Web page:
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Thread: jamming with other people who sing a different key

  1. #1

    Default jamming with other people who sing a different key

    Hi all,
    I find myself transposing half the songs I play in the Daily Ukulele book to a different key that suits my voice better (tends to be lower). When i go to ukulele jams, most of the time, I find myself not able to sing the whole song in the key the group play in. I also seem to have a very narrow vocal range (approx.B2-F4)

    I have been wanting to jam more with friends in a small group setting. But how do you do that if you don't sing in the most commonly played keys in ukulele?

    thanks
    annod

    p.s. I also just got a baritone. The first time I played a Baritone, I had a revelation. It really does suit my voice better.

  2. #2
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    I attend a regular acoustic music jam (not specifically ukulele, but the idea is the same). Each person attending is responsible for bringing two songs they want to lead, so I do all my transposing ahead of time and bring the song in a key I'm comfortable with. He who leads has control!



  3. #3
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    Have you tried a different octave?
    I know how you feel, most songs are too low for me, so I raise to the higher octave. Sometimes it doesn't work.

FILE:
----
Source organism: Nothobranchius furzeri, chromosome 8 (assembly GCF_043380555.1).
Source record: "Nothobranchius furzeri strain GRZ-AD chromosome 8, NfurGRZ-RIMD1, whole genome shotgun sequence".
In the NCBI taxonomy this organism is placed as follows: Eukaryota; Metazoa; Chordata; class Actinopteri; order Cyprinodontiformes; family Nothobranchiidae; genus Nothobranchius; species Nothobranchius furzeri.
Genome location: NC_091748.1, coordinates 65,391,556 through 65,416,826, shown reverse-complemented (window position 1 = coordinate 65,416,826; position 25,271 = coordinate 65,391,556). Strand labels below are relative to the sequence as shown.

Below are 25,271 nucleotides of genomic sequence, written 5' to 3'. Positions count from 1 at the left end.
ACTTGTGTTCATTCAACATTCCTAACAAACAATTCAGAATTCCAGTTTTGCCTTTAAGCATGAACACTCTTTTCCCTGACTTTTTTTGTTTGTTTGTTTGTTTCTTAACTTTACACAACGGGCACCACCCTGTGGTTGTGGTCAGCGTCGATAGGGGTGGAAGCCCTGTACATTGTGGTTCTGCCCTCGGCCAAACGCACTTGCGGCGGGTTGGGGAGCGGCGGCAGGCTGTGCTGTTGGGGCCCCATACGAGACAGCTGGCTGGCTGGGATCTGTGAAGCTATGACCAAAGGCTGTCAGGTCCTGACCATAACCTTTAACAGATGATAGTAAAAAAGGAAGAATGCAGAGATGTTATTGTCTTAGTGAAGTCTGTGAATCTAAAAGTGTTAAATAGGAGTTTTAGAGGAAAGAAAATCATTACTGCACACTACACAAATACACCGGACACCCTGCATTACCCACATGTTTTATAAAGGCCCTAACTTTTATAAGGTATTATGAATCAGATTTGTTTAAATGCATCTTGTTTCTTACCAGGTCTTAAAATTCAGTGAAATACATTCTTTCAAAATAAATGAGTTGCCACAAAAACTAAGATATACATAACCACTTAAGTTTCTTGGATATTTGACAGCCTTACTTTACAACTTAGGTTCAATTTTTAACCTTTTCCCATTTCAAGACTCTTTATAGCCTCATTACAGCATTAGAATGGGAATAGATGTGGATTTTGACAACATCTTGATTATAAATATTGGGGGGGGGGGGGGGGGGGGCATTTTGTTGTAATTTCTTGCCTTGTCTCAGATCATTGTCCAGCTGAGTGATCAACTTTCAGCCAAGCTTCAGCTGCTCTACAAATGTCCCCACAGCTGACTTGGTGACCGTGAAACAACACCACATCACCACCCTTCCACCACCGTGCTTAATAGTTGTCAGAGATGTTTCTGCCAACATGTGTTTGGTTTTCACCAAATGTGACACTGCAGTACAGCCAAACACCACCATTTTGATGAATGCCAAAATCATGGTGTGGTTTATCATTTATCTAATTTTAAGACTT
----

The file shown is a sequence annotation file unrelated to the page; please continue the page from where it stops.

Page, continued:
I'm taking voice lessons, and have extended my range on the high end by half an octave, which I didn't know was possible.
    "Those who bring sunshine and laughter to the lives of others cannot keep it from themselves".

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  4. #4
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    Quote Originally Posted by Nickie View Post
    Have you tried a different octave?
    A whole octave can be just as hard, but learning to sing a vocal harmony at a third, sixth, or fifth interval can also work, and will also tend to impress the others in the jam who all sing the same notes. Listen to some Simon and Garfunkel songs to get an idea of this.

  5. #5
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    My advise is to take some voice lessons. Like you, I thought that I had a limited range. But my wife talked me into voice lessons. After a half dozen lessons I found out that I had two and a half octaves. Huge surprise. If anyone had told me that before hand I would have told them that there was no way. Voice lessons changed my whole experience. The thing is, you would be surprised what some voice lessons can do. People tend to put so much effort into their ukuleles and think that they their voice is just going to take care of itself. That doesn't happen. Don't cut yourself short. Voice lessons will help your ukuele playing as well. There is a reciprocal benefit. It takes both. I'm just a believer in voice lessons.
    Last edited by Rllink; 05-09-2018 at 02:08 AM.
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  6. #6
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    Quote Originally Posted by annod View Post
    Hi all,
    I find myself transposing half the songs I play in the Daily Ukulele book to a different key that suits my voice better (tends to be lower). When i go to ukulele jams, most of the time, I find myself not able to sing the whole song in the key the group play in. I also seem to have a very narrow vocal range (approx.B2-F4)